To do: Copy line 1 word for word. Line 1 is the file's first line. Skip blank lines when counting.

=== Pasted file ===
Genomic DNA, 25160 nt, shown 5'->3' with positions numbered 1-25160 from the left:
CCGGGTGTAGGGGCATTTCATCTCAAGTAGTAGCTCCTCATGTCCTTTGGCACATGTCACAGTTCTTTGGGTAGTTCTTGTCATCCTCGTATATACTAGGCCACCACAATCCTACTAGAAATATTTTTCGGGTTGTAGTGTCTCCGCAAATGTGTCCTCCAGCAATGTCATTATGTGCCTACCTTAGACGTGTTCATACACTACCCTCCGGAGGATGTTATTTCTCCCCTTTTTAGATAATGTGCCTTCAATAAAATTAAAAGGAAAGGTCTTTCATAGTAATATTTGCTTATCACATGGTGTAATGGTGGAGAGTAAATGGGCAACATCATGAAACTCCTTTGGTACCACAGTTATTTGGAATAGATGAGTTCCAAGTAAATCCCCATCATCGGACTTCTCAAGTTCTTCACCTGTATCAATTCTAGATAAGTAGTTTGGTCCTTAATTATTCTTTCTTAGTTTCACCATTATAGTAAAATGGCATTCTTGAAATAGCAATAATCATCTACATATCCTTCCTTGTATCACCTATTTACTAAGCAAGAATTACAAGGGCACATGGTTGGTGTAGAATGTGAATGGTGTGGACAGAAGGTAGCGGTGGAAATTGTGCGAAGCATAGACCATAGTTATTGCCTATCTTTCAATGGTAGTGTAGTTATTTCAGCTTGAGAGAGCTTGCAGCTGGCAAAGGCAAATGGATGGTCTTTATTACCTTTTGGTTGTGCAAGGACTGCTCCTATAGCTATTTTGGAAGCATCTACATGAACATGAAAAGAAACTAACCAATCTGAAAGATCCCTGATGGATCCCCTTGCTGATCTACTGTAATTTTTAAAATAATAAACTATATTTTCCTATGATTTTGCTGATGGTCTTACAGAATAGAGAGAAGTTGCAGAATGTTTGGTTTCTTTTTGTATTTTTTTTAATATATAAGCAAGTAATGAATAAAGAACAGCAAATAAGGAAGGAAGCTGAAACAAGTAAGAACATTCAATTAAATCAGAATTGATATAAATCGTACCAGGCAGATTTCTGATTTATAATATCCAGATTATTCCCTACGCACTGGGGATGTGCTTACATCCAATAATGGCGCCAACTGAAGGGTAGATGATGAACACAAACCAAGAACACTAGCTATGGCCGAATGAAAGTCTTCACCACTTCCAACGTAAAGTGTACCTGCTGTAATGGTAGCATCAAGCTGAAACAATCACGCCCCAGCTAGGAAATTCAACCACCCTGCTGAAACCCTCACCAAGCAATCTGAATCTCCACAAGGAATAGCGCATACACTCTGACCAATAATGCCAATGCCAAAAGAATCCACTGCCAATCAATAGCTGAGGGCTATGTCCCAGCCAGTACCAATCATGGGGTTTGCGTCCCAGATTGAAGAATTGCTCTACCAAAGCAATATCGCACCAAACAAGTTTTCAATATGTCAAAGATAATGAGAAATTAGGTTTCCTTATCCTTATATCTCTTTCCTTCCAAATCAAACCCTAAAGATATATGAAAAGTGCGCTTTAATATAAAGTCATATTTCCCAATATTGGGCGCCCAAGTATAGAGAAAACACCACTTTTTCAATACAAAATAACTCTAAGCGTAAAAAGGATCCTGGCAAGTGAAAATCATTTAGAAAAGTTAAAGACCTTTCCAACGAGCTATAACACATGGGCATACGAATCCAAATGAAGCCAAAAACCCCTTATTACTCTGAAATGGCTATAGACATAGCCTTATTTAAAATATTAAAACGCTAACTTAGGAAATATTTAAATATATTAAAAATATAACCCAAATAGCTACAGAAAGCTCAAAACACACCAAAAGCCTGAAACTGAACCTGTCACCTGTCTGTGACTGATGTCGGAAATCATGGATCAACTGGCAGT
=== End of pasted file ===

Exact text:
Genomic DNA, 25160 nt, shown 5'->3' with positions numbered 1-25160 from the left: